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Markiz: Mendelssohn – Complete String Symphonies (SACD)

Markiz: Mendelssohn - Complete String Symphonies (SACD)

Markiz: Mendelssohn – Complete String Symphonies (SACD)

Composer: Felix Mendelssohn
Orchestra: Amsterdam Sinfonietta
Conductor: Lev Markiz
Audio CD
Number of Discs: 1
Format: DST2.0 (iso)
Label: Bis
Size: 3.43 GB
Recovery: +3%
Scan: yes

Symphony No.1
01. Allegro
02. Andante
03. Allegro

Symphony No.2
04. Allegro
05. Andante
06. Allegro

Symphony No.3
07. Allegro di molto
08. Andante
09. Allegro

Symphony No.4
10. Grave – Allegro
11. Andante
12. Allegro vivace

Symphony No.5
13. Allegro vivace
14. Andante
15. Presto

Symphony No.6
16. Allegro
17. Menuetto
18. Prestissimo

Symphony No.7
19. Allegro
20. Andante
21. Menuetto
22. Allegro molto

Symphony No.8 (version for strings)
23. Adagio – Allegro
24. Adagio
25. Menuetto – Trio
26. Allegro molto

Symphony No.9
27. Grave – Allegro
28. Andante
29. Scherzo
30. Allegro vivace

31. Symphony No.10: Adagio – Allegro

Symphony No.11
32. Adagio – Allegro
33. Scherzo
34. Adagio
35. Menuetto
36. Allegro molto

Symphony No.12
37. Fuga
38. Andante
39. Allegro molto

40. Symphony No.13: Grave – Allegro

Symphony No.8 (version with winds)
41. Adagio – Allegro
42. Adagio
43. Menuetto
44. Allegro molto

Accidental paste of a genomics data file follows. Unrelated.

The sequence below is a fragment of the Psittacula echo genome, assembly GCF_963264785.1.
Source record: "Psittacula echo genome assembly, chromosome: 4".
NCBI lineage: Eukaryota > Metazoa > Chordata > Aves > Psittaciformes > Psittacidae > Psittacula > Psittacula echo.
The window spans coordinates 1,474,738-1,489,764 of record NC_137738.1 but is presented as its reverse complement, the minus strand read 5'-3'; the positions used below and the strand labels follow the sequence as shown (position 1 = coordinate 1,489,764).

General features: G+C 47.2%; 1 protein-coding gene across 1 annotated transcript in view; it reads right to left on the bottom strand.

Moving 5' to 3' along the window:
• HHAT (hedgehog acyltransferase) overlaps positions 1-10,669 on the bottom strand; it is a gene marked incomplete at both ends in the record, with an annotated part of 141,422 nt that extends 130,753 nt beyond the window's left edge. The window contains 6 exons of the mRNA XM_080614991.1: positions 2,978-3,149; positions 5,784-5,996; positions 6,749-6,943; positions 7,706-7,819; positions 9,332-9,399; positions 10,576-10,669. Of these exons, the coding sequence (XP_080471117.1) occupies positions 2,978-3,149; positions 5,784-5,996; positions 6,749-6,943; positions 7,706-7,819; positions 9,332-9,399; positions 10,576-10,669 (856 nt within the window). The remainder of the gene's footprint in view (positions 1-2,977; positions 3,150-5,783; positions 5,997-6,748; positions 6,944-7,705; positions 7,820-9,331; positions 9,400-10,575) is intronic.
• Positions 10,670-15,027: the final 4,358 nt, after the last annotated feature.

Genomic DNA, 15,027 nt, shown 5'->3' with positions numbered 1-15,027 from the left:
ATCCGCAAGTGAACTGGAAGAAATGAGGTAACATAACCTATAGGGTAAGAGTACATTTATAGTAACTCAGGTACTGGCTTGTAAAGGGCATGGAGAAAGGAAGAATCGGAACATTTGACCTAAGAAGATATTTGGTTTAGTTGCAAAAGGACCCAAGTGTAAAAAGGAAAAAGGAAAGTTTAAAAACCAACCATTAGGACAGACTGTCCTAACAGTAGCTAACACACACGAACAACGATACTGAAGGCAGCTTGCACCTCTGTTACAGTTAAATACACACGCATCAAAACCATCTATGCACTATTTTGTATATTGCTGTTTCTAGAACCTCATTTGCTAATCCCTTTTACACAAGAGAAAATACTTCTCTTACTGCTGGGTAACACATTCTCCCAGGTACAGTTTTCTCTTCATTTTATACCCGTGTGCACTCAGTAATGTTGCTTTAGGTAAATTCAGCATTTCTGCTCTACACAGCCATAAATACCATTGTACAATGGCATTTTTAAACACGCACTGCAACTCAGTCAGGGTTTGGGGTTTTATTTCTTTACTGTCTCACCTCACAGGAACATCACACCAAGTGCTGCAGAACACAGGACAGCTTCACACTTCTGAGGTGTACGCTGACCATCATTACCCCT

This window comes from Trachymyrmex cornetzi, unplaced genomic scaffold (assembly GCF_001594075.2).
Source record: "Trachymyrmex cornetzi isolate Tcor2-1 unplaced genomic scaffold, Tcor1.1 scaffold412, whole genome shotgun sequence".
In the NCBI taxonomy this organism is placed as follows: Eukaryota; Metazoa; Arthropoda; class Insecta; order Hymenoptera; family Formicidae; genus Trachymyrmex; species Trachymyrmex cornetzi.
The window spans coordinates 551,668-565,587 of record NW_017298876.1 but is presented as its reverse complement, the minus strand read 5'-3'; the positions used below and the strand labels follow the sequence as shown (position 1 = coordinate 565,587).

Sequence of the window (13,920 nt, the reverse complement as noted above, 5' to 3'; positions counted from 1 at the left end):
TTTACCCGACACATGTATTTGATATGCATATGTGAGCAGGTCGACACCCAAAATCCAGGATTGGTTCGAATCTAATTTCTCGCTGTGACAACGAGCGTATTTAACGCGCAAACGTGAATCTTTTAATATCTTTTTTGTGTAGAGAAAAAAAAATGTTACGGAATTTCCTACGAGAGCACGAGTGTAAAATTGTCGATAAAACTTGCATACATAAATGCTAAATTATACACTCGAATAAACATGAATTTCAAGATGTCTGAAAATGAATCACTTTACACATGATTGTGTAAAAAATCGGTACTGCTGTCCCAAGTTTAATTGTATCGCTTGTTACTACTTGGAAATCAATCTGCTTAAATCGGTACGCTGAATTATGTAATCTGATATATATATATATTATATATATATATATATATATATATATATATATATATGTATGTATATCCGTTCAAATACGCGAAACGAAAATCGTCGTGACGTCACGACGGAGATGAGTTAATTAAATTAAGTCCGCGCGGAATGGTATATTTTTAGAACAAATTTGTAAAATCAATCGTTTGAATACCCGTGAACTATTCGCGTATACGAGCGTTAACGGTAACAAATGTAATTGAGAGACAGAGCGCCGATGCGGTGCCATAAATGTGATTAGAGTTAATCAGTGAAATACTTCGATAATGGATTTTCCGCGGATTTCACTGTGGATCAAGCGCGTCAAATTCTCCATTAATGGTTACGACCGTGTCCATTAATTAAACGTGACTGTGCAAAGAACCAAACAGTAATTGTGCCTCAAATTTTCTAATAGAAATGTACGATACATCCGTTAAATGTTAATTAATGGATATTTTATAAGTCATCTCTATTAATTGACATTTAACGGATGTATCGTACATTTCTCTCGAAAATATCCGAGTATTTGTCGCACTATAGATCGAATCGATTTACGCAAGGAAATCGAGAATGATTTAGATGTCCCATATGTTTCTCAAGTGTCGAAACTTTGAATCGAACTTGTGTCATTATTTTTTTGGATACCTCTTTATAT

Like their previous Mendelssohn release on BIS (The Complete Concertos), the Amsterdam Sinfonietta under the baton of Lev Markiz returns for another SACD filled with more than four hours of Mendelssohn’s music, this time, the complete string symphonies. Listeners should once again be aware that this SACD is not, as most are nowadays, a hybrid disc capable of being played on any CD player. If you don’t have an SACD player, you will not be able to listen to this album; this is a perplexing decision on the part of BIS, as a non-SACD alternative is not offered. If you can listen to it, though, you’re in luck. For starters, the album is packed with more than four hours of music for barely more than the cost of a single CD. Mendelssohn’s 13 string symphonies were written between the incredibly young ages of 11 and 15. They are an incredibly revealing portrait of Mendelssohn’s dramatic and rapid development from compositions reliant on imitation to a voice all his own. The Amsterdam Sinfonietta’s performances of these early but by no means juvenile works are impeccably clean and vibrant, creating enough fresh interest from one symphony to the next to keep listeners rapt for the full duration of the album. Sound quality throughout the album is pristinely clear, with every note audible as if you’re sitting amongst the musicians as they play.

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